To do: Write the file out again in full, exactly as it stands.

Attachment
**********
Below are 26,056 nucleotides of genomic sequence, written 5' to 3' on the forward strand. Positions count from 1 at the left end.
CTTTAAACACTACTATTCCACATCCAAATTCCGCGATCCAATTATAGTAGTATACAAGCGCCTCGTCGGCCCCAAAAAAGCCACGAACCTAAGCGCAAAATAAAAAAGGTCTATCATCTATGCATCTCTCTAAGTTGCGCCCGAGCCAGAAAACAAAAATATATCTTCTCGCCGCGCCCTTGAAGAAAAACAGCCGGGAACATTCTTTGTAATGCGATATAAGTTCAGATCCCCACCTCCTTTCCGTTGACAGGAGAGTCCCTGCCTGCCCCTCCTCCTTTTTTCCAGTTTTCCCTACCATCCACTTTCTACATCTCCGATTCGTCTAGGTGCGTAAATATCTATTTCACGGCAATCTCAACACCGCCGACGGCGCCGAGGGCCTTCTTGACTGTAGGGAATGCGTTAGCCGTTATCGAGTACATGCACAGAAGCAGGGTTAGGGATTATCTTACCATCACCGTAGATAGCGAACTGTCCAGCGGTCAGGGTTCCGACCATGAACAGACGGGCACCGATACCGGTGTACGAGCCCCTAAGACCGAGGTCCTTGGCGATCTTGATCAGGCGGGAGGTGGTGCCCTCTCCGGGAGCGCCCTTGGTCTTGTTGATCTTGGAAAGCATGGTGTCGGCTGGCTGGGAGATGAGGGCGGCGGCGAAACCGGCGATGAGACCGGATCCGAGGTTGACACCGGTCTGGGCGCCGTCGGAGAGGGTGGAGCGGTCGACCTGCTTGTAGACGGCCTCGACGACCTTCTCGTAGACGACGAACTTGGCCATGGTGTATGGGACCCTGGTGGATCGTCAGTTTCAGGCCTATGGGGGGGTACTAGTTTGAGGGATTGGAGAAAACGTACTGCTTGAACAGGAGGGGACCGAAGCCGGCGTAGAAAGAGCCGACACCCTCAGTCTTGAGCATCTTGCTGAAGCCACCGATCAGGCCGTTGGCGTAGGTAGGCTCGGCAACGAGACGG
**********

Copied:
Below are 26,056 nucleotides of genomic sequence, written 5' to 3' on the forward strand. Positions count from 1 at the left end.
CTTTAAACACTACTATTCCACATCCAAATTCCGCGATCCAATTATAGTAGTATACAAGCGCCTCGTCGGCCCCAAAAAAGCCACGAACCTAAGCGCAAAATAAAAAAGGTCTATCATCTATGCATCTCTCTAAGTTGCGCCCGAGCCAGAAAACAAAAATATATCTTCTCGCCGCGCCCTTGAAGAAAAACAGCCGGGAACATTCTTTGTAATGCGATATAAGTTCAGATCCCCACCTCCTTTCCGTTGACAGGAGAGTCCCTGCCTGCCCCTCCTCCTTTTTTCCAGTTTTCCCTACCATCCACTTTCTACATCTCCGATTCGTCTAGGTGCGTAAATATCTATTTCACGGCAATCTCAACACCGCCGACGGCGCCGAGGGCCTTCTTGACTGTAGGGAATGCGTTAGCCGTTATCGAGTACATGCACAGAAGCAGGGTTAGGGATTATCTTACCATCACCGTAGATAGCGAACTGTCCAGCGGTCAGGGTTCCGACCATGAACAGACGGGCACCGATACCGGTGTACGAGCCCCTAAGACCGAGGTCCTTGGCGATCTTGATCAGGCGGGAGGTGGTGCCCTCTCCGGGAGCGCCCTTGGTCTTGTTGATCTTGGAAAGCATGGTGTCGGCTGGCTGGGAGATGAGGGCGGCGGCGAAACCGGCGATGAGACCGGATCCGAGGTTGACACCGGTCTGGGCGCCGTCGGAGAGGGTGGAGCGGTCGACCTGCTTGTAGACGGCCTCGACGACCTTCTCGTAGACGACGAACTTGGCCATGGTGTATGGGACCCTGGTGGATCGTCAGTTTCAGGCCTATGGGGGGGTACTAGTTTGAGGGATTGGAGAAAACGTACTGCTTGAACAGGAGGGGACCGAAGCCGGCGTAGAAAGAGCCGACACCCTCAGTCTTGAGCATCTTGCTGAAGCCACCGATCAGGCCGTTGGCGTAGGTAGGCTCGGCAACGAGACGG